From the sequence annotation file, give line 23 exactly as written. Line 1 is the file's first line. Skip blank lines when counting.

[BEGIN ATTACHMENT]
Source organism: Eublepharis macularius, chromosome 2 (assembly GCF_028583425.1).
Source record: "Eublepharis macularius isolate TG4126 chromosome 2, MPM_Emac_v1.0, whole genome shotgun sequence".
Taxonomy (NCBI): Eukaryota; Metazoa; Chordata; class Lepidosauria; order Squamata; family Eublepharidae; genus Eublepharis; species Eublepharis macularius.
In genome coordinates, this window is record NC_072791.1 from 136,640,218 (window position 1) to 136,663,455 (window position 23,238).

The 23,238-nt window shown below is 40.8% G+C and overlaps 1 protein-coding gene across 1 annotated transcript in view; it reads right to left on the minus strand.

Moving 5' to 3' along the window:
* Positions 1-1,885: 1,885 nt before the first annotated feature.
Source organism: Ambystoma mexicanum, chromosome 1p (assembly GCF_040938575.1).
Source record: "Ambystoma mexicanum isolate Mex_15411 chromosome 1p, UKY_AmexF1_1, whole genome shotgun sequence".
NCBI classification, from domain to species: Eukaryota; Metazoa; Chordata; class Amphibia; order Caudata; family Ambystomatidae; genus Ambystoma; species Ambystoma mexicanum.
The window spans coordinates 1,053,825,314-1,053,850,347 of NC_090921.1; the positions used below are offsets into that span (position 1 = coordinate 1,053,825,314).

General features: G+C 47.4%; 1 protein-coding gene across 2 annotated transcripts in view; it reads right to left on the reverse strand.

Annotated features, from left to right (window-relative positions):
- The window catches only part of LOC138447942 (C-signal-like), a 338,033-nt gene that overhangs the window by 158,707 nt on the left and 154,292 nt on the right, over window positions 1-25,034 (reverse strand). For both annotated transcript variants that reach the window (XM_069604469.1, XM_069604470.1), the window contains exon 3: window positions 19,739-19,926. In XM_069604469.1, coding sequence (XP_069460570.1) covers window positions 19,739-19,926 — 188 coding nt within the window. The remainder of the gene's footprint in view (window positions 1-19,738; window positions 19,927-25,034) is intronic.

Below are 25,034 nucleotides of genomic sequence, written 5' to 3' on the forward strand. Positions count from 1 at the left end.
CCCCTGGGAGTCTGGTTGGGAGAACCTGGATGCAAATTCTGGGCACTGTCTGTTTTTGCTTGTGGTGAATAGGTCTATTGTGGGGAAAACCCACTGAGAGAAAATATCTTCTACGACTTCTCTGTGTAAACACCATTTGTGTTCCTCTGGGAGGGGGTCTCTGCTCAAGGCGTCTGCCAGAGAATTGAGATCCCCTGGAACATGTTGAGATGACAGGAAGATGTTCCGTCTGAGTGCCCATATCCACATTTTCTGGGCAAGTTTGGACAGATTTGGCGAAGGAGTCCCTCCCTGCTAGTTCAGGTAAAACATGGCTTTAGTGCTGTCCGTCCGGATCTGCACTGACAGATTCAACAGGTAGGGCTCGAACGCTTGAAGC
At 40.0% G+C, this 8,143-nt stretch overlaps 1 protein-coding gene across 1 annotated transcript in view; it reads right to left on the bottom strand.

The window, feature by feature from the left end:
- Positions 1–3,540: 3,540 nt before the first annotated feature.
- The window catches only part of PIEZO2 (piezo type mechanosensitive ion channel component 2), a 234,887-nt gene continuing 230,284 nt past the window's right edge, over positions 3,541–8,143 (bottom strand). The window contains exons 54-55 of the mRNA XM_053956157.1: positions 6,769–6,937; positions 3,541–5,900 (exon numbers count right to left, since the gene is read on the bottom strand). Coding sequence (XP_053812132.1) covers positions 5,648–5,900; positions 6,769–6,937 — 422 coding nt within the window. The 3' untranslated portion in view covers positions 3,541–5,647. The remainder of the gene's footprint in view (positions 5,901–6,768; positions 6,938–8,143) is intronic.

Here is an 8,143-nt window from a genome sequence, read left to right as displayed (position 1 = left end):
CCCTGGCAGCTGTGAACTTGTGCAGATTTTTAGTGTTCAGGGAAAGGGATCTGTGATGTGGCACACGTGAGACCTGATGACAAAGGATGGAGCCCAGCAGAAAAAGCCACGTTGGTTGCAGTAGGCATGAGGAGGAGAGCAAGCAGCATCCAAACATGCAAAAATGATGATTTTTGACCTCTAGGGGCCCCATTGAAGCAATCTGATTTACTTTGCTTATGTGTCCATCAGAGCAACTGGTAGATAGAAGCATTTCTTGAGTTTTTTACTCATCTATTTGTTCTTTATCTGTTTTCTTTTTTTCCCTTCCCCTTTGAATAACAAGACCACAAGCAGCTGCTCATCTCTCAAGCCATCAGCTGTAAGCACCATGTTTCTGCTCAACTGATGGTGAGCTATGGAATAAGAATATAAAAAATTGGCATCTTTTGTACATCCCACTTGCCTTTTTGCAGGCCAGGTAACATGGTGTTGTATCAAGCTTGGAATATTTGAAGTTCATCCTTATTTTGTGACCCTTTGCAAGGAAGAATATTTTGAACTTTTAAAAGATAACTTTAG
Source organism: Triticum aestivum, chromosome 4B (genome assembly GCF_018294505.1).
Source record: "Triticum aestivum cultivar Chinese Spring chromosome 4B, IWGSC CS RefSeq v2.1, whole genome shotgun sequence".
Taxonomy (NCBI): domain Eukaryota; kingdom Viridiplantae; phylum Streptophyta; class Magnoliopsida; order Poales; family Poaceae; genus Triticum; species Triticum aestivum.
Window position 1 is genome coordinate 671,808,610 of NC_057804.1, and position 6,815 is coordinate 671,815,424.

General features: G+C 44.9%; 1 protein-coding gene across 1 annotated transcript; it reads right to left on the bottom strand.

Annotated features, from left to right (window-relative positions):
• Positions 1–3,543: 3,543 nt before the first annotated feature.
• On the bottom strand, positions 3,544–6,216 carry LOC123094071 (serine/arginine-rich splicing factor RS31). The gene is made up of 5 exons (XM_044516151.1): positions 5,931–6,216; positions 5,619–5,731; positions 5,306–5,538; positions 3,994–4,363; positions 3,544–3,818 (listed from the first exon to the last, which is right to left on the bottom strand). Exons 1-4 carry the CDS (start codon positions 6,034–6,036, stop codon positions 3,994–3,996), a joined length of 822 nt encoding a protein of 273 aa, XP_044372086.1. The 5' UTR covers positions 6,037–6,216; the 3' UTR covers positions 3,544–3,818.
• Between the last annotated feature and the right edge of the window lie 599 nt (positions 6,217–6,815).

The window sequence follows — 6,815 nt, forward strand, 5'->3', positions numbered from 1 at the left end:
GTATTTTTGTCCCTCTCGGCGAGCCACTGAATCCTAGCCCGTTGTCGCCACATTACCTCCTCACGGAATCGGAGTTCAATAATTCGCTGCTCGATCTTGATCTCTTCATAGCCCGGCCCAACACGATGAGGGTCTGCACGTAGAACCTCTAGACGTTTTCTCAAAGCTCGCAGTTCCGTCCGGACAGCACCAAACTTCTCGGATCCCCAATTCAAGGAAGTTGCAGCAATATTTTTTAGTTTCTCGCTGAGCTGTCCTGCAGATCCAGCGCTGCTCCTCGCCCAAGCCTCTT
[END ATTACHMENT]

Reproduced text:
Source organism: Triticum aestivum, chromosome 4B (genome assembly GCF_018294505.1).